And the depiction of Nazis and their reign of terror - an easily exploitable topic, a hack writer's dream! I like tasteless exploitation/horror when done right, but Wilson doesn't rise - or sink - to the occasion. The Nazis are barely cardboard - as the novel goes on, all the characters become cardboard pieces. When we first meet the god-like evil denizen of the keep, a baddie named Molasar, there are the de rigueur horror moments, such as his "friendship" with Ol' Vlad Tepes back in the day and talk about feeding off the evils of humanity. But Molasar is dressed like a comic-book villain and speaks like one too: "I have my own means of moving about which does not require doors or secret passages. A method quite beyond your comprehension."  My God, who knew evil was so dorky?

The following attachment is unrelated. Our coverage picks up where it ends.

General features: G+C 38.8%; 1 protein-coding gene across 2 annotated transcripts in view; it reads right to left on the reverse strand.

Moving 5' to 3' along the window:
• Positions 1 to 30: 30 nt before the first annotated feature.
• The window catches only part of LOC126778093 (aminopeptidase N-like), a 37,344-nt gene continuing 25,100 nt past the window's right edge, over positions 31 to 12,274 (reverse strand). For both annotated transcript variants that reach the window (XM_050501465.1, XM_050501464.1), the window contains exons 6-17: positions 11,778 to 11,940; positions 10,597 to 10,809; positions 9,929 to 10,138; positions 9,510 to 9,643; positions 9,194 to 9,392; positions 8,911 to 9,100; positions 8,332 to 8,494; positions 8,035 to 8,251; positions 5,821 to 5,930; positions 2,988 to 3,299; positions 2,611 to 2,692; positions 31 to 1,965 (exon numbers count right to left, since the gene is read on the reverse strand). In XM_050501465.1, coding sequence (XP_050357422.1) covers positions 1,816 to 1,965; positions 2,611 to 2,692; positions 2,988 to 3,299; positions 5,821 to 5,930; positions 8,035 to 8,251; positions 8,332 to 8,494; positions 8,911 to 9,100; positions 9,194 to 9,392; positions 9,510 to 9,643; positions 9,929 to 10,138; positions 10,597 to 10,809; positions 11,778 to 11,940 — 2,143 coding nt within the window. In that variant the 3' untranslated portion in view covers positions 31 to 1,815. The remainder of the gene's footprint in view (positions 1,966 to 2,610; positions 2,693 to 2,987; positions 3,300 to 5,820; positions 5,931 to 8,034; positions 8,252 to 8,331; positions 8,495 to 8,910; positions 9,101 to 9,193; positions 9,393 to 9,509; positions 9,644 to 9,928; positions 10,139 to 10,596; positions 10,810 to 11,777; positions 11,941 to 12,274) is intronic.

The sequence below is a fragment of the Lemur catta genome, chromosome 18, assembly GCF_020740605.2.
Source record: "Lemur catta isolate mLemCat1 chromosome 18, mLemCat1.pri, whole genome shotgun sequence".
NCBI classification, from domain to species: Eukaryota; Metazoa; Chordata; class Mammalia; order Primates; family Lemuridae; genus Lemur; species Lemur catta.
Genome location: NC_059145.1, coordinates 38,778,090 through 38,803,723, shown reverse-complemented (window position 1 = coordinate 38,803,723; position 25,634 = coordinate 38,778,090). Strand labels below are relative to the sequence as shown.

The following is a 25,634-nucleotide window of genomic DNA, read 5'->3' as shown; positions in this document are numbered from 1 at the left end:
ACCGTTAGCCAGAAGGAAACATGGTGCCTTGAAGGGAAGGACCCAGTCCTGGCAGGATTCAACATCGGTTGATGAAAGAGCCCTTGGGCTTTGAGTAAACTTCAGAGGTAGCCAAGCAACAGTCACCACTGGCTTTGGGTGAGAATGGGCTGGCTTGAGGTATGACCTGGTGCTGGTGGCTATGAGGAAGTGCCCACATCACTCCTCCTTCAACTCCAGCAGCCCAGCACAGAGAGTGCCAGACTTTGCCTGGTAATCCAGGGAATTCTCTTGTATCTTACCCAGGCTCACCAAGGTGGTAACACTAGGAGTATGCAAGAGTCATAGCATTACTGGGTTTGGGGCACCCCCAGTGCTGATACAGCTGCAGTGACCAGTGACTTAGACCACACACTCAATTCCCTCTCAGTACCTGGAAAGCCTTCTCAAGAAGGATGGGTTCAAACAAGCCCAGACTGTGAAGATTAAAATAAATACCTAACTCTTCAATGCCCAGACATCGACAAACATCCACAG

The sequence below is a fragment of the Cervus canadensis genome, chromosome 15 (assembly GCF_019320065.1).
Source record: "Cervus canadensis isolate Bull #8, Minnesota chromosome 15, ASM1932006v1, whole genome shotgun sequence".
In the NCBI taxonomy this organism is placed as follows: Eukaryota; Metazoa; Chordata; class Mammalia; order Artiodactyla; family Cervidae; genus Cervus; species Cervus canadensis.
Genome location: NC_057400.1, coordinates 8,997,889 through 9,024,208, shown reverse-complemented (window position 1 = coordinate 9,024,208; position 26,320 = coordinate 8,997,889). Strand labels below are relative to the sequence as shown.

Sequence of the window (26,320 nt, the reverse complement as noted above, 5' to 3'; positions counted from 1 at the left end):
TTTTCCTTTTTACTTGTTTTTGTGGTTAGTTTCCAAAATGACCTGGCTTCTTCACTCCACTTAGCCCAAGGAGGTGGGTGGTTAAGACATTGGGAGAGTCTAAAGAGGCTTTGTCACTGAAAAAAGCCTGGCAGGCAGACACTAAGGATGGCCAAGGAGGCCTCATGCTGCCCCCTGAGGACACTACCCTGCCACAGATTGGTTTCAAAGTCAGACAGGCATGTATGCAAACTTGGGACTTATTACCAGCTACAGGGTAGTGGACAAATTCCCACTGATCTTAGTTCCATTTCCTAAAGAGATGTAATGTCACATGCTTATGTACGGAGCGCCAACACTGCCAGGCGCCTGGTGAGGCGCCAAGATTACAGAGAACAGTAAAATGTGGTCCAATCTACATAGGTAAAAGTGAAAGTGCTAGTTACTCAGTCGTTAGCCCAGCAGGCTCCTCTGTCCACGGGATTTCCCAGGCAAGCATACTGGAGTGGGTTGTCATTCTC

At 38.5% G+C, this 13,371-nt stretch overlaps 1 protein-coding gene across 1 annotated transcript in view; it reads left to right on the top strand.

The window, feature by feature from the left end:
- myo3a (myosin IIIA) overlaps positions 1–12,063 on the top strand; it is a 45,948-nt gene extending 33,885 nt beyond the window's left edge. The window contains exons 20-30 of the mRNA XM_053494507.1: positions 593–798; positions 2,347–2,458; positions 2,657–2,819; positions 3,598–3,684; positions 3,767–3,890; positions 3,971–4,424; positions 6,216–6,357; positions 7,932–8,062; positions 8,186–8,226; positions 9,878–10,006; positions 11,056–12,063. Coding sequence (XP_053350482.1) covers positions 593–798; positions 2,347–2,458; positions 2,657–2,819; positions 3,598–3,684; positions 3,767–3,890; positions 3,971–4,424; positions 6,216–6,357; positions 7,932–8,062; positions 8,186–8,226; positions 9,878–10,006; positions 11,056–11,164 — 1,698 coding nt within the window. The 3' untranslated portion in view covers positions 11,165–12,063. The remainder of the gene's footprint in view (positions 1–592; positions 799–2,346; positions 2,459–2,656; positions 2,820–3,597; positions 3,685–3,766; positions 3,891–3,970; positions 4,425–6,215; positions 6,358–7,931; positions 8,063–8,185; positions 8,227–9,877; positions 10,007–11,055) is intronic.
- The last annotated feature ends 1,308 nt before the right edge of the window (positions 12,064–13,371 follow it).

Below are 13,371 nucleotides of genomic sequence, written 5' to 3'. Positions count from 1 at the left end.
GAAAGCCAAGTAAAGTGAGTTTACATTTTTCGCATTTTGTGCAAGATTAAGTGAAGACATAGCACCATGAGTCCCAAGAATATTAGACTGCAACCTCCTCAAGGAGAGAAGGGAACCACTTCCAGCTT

Map of the Keep itself

(Some spoilers) Other faults: Wilson makes an interesting observation about vampire lore when Cuza, a devout Jew, sees Molasar's fear of the Christian cross - does that mean that faith is the true one, and not Cuza's Judaism? He agonizes over his own potential loss of belief, but for Wilson, it's only a dead end. Later Cuza gets Molasar all riled up when he informs him what "death camps" are and that the Nazis are planning on rounding up Molasar's Wallachian "people" and exterminating them. So Malasar decides he's going to kill Hitler and his crew, with Cuza helping out as daytime dogsbody, getting out of the keep and up into Hitler's shit. Yep, that hoariest of tropes, KILL HITLER, seems too convenient a turnabout (to be fair this novel is over 30 years old so I guess the trope wasn't as hoary then). Molasar's gonna gain power from all that Nazi badness, don't you know, then take over the world...